Sure, I sit for coffee. Shoot, I'll even roll over and play dead for dark chocolate.
How did you get started writing?
I ran away from home one night a week to escape from the insanity of four children. Yes, they were mine and I might be slightly to blame for their sometimes bizarre behavior, but honestly, I'd rather blame my husband for that.
What's your favorite book and why?
I'd say the Bible, but the Bible and Jesus is always the easy answer. So I'm going with Jane Eyre by Charlotte Bronte. Jane is a passionate, strong woman who knows herself and is willing to sacrifice the good for what is best.
Who is YOUR favorite author, why, and what would you like to ask him/her?
Sweet pickled pineapples, Batman! How can anyone answer that? A single, favorite author? Gah! Can't be done. Well, maybe by genre. Yeah. That's how I'll get out of this one. And guess what? I'll answer this one tomorrow in a post of its own.
Why do you make your readers wait so long for new books and tease us relentlessly with progress and snippets of the books progress?
There's this tiny little thing called life that sometimes gets in the way of our writing schedules. Yeah, I know. I hate it when that happens too. Writing takes time. A truckload of time. Thinking, scheming, plotting, capturing, rearranging, and research kind of time. Extracting what's in our head so that it doesn't look like a pile of dissected grey matter splattered on a page but instead is a heart-warming, soul-wrenching piece of magical fiction that lives on in a reader's memory for years to come takes a FAT LOT OF TIME, people.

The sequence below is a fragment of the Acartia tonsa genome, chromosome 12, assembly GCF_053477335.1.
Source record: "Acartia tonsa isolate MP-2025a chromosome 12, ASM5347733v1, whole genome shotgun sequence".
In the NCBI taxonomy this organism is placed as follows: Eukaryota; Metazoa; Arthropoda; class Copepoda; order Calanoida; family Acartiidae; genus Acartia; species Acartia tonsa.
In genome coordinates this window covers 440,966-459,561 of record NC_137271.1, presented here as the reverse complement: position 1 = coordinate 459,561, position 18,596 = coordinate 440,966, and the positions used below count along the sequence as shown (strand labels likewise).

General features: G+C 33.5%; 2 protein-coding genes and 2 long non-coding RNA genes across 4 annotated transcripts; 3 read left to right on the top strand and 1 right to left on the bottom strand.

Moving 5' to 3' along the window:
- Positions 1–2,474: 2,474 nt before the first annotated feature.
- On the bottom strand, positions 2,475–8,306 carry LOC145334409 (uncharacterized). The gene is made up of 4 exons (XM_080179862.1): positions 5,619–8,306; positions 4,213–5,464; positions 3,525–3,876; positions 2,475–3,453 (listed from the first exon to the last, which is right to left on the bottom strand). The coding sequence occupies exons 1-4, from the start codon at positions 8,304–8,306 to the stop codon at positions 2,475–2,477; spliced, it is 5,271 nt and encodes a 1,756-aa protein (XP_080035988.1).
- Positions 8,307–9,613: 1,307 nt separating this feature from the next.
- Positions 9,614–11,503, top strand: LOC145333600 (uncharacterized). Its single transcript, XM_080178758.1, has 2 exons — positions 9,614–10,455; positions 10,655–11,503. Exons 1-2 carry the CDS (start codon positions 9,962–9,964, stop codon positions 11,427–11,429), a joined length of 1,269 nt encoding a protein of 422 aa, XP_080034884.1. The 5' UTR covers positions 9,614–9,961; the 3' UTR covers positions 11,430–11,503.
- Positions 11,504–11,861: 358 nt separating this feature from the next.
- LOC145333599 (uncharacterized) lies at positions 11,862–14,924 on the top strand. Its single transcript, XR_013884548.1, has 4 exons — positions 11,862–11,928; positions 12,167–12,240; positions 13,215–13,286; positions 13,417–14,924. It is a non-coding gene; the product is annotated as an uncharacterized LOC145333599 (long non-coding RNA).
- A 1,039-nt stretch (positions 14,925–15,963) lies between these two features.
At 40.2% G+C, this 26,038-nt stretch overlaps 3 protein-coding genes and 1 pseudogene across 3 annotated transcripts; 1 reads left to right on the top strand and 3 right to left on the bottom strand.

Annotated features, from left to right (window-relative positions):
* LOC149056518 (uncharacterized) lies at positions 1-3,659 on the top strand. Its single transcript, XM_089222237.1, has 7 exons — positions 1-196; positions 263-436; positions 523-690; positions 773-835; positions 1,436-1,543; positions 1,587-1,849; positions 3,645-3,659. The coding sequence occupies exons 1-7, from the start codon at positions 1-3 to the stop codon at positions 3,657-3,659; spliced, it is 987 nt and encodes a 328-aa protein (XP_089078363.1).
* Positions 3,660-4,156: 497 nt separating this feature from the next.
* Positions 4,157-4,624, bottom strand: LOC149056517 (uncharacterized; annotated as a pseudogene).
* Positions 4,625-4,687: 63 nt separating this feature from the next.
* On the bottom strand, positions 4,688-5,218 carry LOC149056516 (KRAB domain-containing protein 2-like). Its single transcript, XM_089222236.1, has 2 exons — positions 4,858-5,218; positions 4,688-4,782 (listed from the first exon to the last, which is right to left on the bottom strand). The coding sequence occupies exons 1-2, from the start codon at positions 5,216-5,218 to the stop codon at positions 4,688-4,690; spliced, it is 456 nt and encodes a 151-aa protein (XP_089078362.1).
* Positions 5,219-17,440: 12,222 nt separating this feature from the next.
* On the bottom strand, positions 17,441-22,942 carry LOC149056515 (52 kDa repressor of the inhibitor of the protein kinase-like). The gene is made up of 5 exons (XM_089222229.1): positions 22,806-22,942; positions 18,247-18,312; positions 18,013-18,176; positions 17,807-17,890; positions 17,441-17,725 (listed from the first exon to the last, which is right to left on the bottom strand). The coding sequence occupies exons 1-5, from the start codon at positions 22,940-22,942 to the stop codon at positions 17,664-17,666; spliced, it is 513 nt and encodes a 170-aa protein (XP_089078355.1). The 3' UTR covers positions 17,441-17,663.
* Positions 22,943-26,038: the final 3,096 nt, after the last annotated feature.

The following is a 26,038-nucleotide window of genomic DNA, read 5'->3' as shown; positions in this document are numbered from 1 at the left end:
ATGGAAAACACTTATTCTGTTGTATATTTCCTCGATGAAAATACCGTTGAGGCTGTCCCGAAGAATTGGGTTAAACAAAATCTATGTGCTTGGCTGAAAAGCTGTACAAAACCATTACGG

The teasing part is just a bonus to satisfy the sick and twisted half of our creative mind.
Why do you write?
Because being a pirate is frowned upon and I'd make a crappy life insurance salesman.
There you have it. Got any more questions? I'm just getting warmed up. Bring it on in the comment section.
A lot of writers struggle with low self-image because of taking so many rejections on the chin, getting kidney-punched with one-star reviews, low sales numbers, yada yada. But even more humbling is receiving a review like this: